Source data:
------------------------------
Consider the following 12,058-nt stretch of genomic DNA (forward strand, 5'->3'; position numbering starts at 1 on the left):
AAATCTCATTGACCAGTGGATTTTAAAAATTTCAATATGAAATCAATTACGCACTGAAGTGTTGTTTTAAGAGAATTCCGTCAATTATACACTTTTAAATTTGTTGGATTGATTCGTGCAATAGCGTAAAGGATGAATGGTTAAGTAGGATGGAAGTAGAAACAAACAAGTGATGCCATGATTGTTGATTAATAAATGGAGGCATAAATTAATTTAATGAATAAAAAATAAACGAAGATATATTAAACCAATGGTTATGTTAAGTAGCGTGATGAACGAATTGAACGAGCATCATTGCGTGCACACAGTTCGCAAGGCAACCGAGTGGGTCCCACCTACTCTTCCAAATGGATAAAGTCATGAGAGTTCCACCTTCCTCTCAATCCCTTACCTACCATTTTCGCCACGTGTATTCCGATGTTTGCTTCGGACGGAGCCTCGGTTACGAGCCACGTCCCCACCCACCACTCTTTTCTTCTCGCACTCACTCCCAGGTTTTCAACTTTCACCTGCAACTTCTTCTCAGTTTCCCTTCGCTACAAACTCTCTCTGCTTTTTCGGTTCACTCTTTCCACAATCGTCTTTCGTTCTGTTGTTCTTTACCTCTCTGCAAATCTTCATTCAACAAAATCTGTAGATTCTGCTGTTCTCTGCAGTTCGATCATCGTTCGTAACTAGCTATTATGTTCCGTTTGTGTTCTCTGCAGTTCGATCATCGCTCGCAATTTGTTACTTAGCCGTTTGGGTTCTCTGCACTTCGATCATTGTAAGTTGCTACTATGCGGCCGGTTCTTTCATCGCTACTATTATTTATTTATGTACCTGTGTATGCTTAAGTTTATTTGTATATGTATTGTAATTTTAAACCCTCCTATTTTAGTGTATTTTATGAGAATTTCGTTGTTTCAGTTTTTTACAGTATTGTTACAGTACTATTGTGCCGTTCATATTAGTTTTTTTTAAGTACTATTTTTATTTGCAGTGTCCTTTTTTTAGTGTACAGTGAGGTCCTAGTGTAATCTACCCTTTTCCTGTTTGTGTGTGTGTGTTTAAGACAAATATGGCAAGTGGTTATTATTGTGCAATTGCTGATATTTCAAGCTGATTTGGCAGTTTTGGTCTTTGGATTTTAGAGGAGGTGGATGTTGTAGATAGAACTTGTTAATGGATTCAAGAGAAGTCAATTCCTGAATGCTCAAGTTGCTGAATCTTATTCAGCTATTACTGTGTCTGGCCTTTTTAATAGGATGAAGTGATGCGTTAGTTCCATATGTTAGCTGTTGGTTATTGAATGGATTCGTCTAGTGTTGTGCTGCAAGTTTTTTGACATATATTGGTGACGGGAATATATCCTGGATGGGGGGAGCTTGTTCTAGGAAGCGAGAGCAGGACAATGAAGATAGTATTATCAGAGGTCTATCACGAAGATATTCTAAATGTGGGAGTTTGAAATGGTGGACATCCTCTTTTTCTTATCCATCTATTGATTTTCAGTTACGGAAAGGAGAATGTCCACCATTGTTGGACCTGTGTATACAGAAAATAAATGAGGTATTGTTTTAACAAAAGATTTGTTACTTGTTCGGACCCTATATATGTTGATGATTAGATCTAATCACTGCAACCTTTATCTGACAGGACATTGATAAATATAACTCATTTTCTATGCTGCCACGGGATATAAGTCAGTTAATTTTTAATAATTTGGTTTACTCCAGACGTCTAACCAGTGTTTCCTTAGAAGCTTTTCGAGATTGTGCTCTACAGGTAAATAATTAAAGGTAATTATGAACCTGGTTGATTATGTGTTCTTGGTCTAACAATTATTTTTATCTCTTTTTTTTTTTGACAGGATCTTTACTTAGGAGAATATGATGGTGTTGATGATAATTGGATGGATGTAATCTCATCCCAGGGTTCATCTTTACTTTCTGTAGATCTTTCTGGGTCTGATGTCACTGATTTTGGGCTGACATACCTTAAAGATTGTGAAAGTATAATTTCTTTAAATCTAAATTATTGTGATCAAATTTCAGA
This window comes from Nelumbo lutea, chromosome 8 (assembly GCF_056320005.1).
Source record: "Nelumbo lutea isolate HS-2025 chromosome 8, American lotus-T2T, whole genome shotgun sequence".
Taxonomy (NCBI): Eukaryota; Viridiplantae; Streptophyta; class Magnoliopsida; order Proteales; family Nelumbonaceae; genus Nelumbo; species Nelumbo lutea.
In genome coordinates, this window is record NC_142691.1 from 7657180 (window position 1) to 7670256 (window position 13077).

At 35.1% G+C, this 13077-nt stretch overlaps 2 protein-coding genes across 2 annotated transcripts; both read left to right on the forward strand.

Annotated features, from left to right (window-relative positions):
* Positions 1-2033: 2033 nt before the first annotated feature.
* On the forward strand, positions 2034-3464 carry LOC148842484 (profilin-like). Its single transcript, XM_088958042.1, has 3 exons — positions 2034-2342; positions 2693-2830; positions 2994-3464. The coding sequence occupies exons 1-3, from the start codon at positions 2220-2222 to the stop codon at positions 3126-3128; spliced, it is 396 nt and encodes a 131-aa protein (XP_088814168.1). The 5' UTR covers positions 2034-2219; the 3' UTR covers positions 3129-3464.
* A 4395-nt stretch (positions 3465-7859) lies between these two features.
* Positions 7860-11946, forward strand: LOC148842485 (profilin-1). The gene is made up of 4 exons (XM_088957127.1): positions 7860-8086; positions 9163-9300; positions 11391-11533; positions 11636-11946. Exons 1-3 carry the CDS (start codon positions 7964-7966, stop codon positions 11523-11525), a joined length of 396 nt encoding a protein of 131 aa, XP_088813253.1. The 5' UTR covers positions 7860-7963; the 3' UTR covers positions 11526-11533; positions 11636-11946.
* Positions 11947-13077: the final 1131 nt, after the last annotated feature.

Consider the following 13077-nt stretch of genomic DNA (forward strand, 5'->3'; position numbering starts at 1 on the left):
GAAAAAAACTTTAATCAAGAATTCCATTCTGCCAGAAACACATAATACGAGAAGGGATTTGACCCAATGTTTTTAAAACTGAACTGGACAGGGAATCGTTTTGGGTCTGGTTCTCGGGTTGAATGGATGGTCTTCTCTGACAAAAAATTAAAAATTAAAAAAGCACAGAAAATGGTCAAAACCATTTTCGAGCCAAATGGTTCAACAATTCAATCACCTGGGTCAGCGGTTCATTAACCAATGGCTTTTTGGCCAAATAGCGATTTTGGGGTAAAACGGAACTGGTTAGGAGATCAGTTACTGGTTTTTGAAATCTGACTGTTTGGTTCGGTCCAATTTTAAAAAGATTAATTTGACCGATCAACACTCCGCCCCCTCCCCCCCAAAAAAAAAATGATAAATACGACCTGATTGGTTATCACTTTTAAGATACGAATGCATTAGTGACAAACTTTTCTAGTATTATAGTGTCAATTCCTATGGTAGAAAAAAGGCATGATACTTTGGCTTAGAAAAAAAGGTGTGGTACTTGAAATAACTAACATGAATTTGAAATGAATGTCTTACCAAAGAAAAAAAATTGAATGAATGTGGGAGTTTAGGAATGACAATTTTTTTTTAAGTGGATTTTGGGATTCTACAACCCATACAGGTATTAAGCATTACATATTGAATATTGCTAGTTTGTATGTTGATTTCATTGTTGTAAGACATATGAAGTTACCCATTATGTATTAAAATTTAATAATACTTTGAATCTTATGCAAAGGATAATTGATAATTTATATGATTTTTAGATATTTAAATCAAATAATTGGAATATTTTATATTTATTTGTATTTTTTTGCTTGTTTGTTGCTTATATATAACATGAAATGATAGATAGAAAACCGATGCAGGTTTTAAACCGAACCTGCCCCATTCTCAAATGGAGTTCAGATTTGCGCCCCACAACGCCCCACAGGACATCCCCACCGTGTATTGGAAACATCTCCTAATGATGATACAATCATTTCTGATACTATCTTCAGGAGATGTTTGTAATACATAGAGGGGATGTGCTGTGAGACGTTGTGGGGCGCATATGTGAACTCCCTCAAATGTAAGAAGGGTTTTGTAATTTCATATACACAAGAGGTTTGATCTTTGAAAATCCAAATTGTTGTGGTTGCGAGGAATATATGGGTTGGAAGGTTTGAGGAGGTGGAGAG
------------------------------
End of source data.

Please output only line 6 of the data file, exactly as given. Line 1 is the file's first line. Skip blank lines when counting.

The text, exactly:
In genome coordinates, this window is record NC_142691.1 from 7657180 (window position 1) to 7670256 (window position 13077).